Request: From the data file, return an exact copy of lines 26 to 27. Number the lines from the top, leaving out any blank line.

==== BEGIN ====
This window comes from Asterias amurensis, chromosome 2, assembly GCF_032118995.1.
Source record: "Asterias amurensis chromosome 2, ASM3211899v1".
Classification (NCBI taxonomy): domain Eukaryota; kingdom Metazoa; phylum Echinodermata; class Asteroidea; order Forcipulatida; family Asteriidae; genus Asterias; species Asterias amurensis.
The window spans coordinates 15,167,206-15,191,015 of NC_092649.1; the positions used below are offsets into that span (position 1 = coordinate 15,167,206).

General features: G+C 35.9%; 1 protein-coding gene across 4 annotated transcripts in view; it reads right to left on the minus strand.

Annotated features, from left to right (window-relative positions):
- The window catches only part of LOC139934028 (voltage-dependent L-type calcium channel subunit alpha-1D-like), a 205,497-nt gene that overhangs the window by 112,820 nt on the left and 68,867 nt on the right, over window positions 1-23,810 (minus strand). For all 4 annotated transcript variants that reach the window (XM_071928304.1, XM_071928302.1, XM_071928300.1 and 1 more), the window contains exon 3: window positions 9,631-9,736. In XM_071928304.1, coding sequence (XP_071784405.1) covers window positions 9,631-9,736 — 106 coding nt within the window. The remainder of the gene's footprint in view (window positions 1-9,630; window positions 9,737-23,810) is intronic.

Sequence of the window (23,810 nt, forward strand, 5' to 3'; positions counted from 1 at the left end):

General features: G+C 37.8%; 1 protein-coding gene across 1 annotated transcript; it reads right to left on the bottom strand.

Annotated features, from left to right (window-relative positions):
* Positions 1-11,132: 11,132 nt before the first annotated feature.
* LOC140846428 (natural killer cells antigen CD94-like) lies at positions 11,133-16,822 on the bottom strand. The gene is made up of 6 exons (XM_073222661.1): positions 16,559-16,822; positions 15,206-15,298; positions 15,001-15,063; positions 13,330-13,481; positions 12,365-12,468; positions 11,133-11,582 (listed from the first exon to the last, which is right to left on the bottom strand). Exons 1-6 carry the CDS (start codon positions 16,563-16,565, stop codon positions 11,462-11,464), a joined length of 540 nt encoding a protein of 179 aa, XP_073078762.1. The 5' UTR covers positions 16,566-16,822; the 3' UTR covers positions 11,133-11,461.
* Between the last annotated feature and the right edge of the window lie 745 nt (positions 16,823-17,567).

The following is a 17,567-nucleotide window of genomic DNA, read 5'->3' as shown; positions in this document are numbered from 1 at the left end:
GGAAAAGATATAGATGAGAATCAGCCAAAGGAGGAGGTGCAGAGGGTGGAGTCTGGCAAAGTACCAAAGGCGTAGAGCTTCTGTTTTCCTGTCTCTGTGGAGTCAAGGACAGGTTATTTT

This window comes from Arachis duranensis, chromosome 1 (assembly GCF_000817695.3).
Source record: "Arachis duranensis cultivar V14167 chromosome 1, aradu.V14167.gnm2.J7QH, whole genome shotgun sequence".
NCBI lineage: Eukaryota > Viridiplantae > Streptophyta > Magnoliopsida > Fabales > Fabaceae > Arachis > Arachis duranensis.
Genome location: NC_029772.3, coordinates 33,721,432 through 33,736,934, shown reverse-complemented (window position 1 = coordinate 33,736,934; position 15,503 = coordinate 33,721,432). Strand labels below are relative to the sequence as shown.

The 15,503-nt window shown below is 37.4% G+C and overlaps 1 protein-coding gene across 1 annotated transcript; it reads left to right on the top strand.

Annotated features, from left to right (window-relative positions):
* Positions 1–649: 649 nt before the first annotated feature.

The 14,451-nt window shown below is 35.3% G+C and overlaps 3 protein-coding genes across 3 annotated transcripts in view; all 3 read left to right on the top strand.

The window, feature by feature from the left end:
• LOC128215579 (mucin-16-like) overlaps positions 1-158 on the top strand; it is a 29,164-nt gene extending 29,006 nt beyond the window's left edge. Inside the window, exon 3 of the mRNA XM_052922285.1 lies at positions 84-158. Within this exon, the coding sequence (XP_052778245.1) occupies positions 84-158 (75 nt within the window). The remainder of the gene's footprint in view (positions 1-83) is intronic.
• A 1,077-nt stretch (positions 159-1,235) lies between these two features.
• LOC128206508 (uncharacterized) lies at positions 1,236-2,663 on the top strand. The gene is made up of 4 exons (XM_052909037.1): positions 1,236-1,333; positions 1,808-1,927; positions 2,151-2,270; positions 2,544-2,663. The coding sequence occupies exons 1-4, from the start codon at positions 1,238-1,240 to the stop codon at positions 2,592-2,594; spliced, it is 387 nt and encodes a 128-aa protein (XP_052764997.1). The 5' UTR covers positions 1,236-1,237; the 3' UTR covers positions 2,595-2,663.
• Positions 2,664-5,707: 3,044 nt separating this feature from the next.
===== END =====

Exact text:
• A 1,077-nt stretch (positions 159-1,235) lies between these two features.
• LOC128206508 (uncharacterized) lies at positions 1,236-2,663 on the top strand. The gene is made up of 4 exons (XM_052909037.1): positions 1,236-1,333; positions 1,808-1,927; positions 2,151-2,270; positions 2,544-2,663. The coding sequence occupies exons 1-4, from the start codon at positions 1,238-1,240 to the stop codon at positions 2,592-2,594; spliced, it is 387 nt and encodes a 128-aa protein (XP_052764997.1). The 5' UTR covers positions 1,236-1,237; the 3' UTR covers positions 2,595-2,663.